After essentially creating two countries, the British reversed their “Southern Policy” in 1946 and declared the south  “inextricably bound, both geographically and economically, to the Arab north as far as future development was concerned.” In practice this meant that when Sudan became independent in 1956, the north would dominate the south. “The post independence conflict in Sudan was largely caused by the ethnic division created by the British colonial administration between 1899 and 1956,” argues historian Savo Heleta.

The artificiality of Sudan’s initial creation, coupled with the colonial policies of the British, was a built-in disaster and ignited two civil wars—from 1955 to 1972 and from 1983 to 2005—that killed some 1.5 million people. The last one led to an eventual separation of the two regions, and the 2011 referendum created South Sudan.

Once again Sudan is at war, and current U.S. policies in Africa have not helped. For the past decade and a half, Washington has seemed more concerned with cornering resources than resolving problems and has been quick to choose military solutions over diplomatic ones.

Oil plays no small role in this. Sudan has one of the largest petroleum reserves on the continent, 75 percent of which are in the south. South Sudan pumps some 245,000 barrels a day, but both Sudans profit because it is shipped through northern pipelines to northern refineries on the Red Sea, mostly ending up in China.

The U.S. is in competition with China over oil and resources—China is Africa’s number one trading partner—and by 2015 the continent will supply 25 percent of the U.S.’s energy needs. A number of U.S. firms are interested in elbowing their way into South Sudan, and Washington is always looking for ways to hem in China’s growth.

The current fighting is not just about oil, however. Christian churches have long been interested in the region, and some of the more evangelical ones see South Sudan as a bulwark against Islam. Most South Sudanese follow traditional religions, but there is a sizable Christian minority.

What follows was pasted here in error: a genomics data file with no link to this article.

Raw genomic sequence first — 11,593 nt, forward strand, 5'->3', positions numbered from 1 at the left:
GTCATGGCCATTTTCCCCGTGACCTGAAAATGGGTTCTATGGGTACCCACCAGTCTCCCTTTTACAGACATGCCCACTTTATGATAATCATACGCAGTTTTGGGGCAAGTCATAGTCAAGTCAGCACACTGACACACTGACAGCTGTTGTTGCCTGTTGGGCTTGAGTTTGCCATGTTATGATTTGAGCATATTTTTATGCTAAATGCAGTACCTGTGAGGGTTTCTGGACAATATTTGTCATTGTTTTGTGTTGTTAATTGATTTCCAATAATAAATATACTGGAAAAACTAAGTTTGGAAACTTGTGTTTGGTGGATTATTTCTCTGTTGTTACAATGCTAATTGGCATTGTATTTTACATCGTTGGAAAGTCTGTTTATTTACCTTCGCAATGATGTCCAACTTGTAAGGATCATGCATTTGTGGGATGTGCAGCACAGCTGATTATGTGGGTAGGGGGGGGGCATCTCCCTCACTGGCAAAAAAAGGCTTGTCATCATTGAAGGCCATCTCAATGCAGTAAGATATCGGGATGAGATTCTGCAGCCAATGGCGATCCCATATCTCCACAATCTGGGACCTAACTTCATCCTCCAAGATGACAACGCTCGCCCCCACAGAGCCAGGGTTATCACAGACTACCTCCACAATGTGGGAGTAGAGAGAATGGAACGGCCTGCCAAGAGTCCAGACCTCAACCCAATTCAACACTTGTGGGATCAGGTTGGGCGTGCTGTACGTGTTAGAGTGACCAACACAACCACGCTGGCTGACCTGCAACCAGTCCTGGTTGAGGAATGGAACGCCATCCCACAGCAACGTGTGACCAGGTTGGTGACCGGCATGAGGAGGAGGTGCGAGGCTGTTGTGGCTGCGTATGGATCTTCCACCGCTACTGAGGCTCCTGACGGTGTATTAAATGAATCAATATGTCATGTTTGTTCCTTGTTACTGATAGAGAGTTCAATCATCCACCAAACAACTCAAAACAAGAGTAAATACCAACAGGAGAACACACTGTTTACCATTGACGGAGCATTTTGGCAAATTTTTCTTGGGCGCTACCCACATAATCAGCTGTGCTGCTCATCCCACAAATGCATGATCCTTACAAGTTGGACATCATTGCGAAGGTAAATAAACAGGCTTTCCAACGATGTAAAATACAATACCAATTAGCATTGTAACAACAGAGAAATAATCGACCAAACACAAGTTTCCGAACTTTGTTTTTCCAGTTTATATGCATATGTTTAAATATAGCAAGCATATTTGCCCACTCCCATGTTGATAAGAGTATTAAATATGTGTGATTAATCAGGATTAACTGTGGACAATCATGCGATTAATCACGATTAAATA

The Congressional Black Caucus is involved because black southerners have been much oppressed by the Arab-dominated north. And the terrible civilian toll in the two civil wars has drawn support from human rights advocates.

Starting with the Trans Sahel Initiative in 2002, the U.S. has steady built up its military forces on the continent.

The U.S. now has troops in some 35 countries in Africa. Washington has deployed somewhere between 12,000 and 15,000 troops in Djibouti on the horn of Africa and at least 100 Special Forces in Uganda and Niger. It is training Kenyans to fight the Shabab in Somalia, Ugandans to track the Lord’s Resistance Army in the Democratic Republic of the Congo, and it is building a drone base in Niger.

In 2006, the Bush administration created Africom, the first U.S. military command organization for the continent, whose coming out party was the overthrow of Libya’s Mummer Khadafy in 2011. As the African Union predicted, Khadafy’s fall spread a tidal wave of arms into the region that fueled civil wars in Mali, Niger and Central Africa.

Indeed, U.S. military adventures in Africa have generally ended badly. Washington aided Ethiopia’s 2007 invasion of Somalia, which led to the rise of the extremist Shabab. The Shabab has not only devastated Somalia, but was behind last year’s massacre at a Nairobi mall that killed 62 people and wounded more than 200.